Ethio Heritage

Text of an address to the Ethiopian National Symposium on Eco-tourism and Paleo-tourism in Ethiopia, with special reference to the Afar Region.


Tim D. White
Professor of Integrative Biology
Human Evolution Research Center (HERC)
The University of California at Berkeley

January 10, 2004

Your Excellency Mr. President Ishmael Ali Siro
Your Excellency Mr. Minister and Ambassador Teshome Toga
Your Excellency Madame Minister Netsanet Asfaw
Distinguished Governmental Officials
Media representatives
Friends and Colleagues
Ladies and Gentlemen

Miho Sini:

With my colleagues Dr. Berhane Asfaw, Dr. Giday WoldeGabriel, and Dr. Yohannes Haile-Selassie (who are here today), and under the Authority for Research and Conservation of the Cultural Heritage (ARCCH), I co-direct a research project that has spent the last 23 years exploring Ethiopian prehistory and paleontology.   The Middle Awash research project is investigating sediments deposited over the last six million years along both sides of the modern Awash or Wehaietu River.  We are studying the area between Ayelu volcano in the south and Talalak River in the north.  This Middle Awash research project includes scientists from 17 different countries working in subjects of geology, paleontology, and archaeology.  Our team has found, restored, studied, and published Ardipithecus ramidus kadabba, Ardipithecus ramidus ramidus, Australopithecus garhi, and Homo sapiens idaltu among its many discoveries.  As a result of this protracted research effort, today the Middle Awash record of human evolution and technological development is the world’s longest, and stands unrivalled among the world’s prehistoric sites.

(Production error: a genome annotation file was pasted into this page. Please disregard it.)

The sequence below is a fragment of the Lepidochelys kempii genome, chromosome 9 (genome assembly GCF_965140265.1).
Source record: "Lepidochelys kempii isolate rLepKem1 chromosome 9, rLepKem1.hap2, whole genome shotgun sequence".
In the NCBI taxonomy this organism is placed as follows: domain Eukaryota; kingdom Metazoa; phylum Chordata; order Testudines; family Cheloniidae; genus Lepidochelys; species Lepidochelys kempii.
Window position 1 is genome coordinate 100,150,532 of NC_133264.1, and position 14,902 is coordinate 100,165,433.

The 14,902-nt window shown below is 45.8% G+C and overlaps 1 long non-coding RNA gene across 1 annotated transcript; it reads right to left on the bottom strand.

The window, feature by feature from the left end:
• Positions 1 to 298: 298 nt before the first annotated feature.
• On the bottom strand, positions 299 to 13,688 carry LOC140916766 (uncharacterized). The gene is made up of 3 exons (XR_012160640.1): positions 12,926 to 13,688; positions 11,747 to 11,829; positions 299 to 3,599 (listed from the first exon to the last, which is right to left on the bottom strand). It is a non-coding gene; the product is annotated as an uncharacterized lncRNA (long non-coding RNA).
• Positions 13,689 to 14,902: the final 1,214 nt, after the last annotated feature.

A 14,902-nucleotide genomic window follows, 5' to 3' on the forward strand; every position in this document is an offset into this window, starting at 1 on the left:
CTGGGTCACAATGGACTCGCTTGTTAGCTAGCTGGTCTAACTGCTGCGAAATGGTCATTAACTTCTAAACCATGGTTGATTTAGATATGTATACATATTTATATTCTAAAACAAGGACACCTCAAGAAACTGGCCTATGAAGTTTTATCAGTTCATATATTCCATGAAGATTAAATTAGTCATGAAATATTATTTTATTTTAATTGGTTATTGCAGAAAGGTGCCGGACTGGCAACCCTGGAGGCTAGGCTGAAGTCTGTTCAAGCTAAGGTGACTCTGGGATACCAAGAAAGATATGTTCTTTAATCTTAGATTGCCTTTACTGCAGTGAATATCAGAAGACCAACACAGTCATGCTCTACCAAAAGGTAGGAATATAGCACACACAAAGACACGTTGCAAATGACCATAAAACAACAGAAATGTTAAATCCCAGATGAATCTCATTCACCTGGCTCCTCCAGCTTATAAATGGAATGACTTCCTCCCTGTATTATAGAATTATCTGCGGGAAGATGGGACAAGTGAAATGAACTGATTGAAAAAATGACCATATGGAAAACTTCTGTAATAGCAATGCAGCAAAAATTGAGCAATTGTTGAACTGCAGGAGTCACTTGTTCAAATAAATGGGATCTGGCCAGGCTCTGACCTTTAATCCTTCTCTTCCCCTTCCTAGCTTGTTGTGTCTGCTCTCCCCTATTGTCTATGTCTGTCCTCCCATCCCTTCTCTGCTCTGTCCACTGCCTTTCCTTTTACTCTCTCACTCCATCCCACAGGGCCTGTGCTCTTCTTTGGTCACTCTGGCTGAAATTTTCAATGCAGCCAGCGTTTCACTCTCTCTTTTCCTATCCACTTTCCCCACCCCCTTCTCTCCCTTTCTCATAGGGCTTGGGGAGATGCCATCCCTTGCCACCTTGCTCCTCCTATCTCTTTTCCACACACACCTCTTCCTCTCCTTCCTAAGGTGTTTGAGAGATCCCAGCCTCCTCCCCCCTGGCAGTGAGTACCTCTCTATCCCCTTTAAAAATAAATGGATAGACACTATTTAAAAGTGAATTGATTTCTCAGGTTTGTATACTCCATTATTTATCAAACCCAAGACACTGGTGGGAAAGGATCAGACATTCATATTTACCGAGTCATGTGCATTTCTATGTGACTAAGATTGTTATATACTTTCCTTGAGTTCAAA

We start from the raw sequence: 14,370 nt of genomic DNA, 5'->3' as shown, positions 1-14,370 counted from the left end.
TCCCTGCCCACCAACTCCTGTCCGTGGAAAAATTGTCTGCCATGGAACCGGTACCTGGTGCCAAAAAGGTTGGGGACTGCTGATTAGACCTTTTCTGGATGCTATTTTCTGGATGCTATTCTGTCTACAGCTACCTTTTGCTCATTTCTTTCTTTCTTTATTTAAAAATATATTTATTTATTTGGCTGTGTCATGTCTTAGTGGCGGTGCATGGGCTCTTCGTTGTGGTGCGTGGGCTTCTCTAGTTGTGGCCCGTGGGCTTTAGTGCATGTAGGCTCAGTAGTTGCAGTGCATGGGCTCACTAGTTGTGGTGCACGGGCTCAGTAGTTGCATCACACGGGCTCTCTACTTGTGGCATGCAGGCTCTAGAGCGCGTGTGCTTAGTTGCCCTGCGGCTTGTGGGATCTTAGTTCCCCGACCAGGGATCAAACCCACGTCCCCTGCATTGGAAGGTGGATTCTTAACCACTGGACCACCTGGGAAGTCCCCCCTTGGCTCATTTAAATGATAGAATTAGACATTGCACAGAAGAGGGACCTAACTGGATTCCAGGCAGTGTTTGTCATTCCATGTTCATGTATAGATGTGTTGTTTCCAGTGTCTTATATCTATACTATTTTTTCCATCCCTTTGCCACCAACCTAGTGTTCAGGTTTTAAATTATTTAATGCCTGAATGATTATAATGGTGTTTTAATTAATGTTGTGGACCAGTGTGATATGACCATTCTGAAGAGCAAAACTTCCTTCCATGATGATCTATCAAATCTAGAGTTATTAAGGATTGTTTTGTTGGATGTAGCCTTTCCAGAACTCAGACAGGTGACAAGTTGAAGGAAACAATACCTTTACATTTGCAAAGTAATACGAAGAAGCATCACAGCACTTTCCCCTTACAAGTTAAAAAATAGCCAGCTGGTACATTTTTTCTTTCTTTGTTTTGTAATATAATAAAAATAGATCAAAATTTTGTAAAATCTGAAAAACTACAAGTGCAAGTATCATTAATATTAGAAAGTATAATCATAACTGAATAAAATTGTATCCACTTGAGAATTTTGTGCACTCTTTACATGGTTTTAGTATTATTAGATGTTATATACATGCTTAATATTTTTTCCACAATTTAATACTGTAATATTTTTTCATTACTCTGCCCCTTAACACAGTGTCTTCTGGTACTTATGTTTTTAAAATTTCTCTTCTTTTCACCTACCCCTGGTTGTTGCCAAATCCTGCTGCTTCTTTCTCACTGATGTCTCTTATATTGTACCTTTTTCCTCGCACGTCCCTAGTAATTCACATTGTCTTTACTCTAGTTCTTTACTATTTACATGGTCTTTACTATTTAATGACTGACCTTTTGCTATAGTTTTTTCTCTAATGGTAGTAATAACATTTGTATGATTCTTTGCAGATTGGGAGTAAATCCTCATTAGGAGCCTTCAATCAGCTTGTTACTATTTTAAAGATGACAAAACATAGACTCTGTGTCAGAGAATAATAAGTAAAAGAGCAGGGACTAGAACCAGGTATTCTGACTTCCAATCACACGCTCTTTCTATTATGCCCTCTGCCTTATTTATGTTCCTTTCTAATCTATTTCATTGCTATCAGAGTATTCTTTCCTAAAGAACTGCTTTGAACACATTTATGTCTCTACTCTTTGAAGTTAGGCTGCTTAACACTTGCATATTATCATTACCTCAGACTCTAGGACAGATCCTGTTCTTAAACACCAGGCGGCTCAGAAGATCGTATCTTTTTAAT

These scientific findings are well known here in the Afar, across Ethiopia, and around the world due to their importance for understanding our past.  The Afar names kadabba, ramidus, garhi, idaltu, Aramis, and Bouri are now known worldwide because of the international attention and public interest that the Middle Awash project’s scientific publications generate.  The Middle Awash record continues to grow.  This week we just completed another field season there, where we worked near the new Afar town of Dalli Fage.

My first visit to Dalli Fage was in 1993 when there was only a galli rata, or camel track, to mark this stony crossing of the Borkana River, a tributary of the Wehaietu.  In 1995 a single small wooden house was built at the crossing.  Today there is a town, with satellite communication, a police station, and dozens of modern buildings including a judiciary, a clinic, schools, clean water, and an Afar administration, all connected to the outside world by an all-weather road to Kassa Gita.  This development from wilderness to town in less than ten years is remarkable by any standards.  Dalli Fage stands as an example of how federal and regional government officials with vision can make a difference.  People such as Mohammed Tahiro and his late brother and Parliamentarian Neina Tahiro, and people like the late Mohammed Bodia Socorro are shining examples of individuals who dreamed about a better future for their people.  They turned their vision into reality by hard work and careful planning.  We must learn from such examples.